“Some say the heart, is just like a wheel; once you bend it, it can’t be mended.”
When our two oldest kids were 14 and 16 we lived in the country. Coming home from “the city” one day my wife an I began to notice chunks of rubber on the road. ‘Ah, some poor guy is having the retread come of one of his tires,’ I thought. As we got closer to home the chunks became more frequent and then, imagine my surprise when the path of broken tire led right up our driveway. As I pulled into the yard, there was our other car parked in front of the garage jacked up as high as the jack would go and the spare tire was on in place of the original.
It didn’t take long for my 14-year-old son to confess that he’d taken the car for a drive on one of the back roads. He’d lost control, gone into the ditch at such a speed and angle that it forced the one tire off the rear rim and trapped handfuls of grass between the rim and tire on the front.
Then he drove the three kilometres home on the flat tire. Hence the chunks of rubber that we’d seen coming up the lane.
“Don’t worry dad,” he said. “I’m pretty sure the rim can be fixed.”
Well, this is about the time that Ms. Ronstadt wrote her song. "No son, steel wheels that look like a head of cauliflower cannot be mended."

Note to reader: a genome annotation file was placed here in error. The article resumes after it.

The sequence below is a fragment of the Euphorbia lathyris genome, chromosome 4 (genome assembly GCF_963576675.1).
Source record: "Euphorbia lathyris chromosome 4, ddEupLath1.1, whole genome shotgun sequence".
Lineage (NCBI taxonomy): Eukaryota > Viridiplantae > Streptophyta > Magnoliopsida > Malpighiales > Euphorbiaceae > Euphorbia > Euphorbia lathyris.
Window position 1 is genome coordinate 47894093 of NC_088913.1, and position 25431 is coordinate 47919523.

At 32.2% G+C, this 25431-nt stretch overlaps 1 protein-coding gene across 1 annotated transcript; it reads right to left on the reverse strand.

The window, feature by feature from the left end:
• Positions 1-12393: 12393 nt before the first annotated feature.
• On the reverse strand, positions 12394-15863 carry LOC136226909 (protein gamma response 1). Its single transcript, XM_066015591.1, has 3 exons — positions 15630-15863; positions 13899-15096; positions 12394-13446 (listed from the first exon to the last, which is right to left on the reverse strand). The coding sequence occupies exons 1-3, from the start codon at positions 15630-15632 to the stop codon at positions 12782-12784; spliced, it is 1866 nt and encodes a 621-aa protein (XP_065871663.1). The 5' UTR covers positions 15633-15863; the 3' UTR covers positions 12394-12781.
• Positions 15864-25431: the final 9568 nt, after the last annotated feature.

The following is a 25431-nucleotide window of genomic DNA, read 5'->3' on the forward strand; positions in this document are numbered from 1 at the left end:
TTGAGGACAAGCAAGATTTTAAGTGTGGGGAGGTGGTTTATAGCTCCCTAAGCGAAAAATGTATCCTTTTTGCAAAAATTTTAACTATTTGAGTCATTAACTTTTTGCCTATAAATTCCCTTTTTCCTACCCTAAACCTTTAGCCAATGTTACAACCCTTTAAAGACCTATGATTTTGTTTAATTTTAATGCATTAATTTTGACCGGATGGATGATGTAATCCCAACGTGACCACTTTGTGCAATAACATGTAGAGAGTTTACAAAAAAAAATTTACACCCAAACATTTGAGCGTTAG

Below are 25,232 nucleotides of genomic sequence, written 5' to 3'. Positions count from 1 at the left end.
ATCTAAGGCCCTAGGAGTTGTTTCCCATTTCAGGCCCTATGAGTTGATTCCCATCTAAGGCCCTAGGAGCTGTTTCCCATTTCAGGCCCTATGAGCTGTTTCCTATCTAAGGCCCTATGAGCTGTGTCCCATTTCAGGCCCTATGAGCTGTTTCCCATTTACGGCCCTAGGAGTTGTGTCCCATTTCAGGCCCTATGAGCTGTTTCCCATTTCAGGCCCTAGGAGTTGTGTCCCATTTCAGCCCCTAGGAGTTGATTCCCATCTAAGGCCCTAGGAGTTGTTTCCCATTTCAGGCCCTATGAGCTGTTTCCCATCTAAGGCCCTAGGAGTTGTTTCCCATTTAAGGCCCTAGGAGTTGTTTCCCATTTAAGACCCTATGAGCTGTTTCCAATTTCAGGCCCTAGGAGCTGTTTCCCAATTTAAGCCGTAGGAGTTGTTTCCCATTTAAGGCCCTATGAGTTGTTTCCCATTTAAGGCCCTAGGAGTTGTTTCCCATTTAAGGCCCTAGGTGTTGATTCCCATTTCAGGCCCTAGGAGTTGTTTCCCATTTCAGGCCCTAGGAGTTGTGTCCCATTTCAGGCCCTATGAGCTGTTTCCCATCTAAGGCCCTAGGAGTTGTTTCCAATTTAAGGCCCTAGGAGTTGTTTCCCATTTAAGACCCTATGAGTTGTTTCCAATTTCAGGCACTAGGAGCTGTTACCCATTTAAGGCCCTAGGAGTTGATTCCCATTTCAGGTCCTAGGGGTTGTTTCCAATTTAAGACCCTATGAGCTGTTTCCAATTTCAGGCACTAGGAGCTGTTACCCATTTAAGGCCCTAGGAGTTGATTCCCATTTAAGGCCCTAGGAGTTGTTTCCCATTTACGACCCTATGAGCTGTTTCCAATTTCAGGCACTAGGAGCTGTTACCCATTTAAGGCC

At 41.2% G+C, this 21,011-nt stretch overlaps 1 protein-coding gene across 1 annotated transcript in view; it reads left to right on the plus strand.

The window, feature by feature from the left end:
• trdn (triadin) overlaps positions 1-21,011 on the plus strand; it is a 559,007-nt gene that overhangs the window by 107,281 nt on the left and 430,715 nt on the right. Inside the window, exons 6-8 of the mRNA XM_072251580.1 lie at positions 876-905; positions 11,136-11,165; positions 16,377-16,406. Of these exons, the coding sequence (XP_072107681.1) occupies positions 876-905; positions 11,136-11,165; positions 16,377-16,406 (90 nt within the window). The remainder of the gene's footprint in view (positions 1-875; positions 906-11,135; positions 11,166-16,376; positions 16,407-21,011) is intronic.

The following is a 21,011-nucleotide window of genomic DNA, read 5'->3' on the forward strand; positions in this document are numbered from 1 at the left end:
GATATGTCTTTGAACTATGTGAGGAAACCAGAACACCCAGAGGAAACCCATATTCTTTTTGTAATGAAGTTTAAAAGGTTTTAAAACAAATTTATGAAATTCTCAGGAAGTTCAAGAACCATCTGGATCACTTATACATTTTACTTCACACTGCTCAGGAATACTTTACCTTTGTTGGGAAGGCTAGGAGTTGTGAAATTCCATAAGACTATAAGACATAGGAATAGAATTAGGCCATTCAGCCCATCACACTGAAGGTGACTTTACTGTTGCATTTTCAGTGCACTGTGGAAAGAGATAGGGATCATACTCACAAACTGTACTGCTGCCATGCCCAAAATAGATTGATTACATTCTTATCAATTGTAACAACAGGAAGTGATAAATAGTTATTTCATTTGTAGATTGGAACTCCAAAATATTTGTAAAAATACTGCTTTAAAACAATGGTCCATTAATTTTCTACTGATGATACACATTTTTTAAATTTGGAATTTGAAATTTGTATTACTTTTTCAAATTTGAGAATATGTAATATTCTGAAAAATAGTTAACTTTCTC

The things is, Linda doesn’t know that faintest thing about what Jesus can do with a heart.
“I will take your heart of stone and give you a heart of flesh, a heart that is able to love, and I will put a new spirit within you, and you will walk in my laws and keep My commandments and you shall be My people and I will be your God."
There is nothing good in us that would compel Jesus to do this transplant for us. It is His love and Grace always and only that allows for this to take place. As is seen in the case of atheists, our hearts, left to themselves are absolutely inflexible against God. Any where you see a heart that is bent toward God, you can know that a stony heart no longer exists.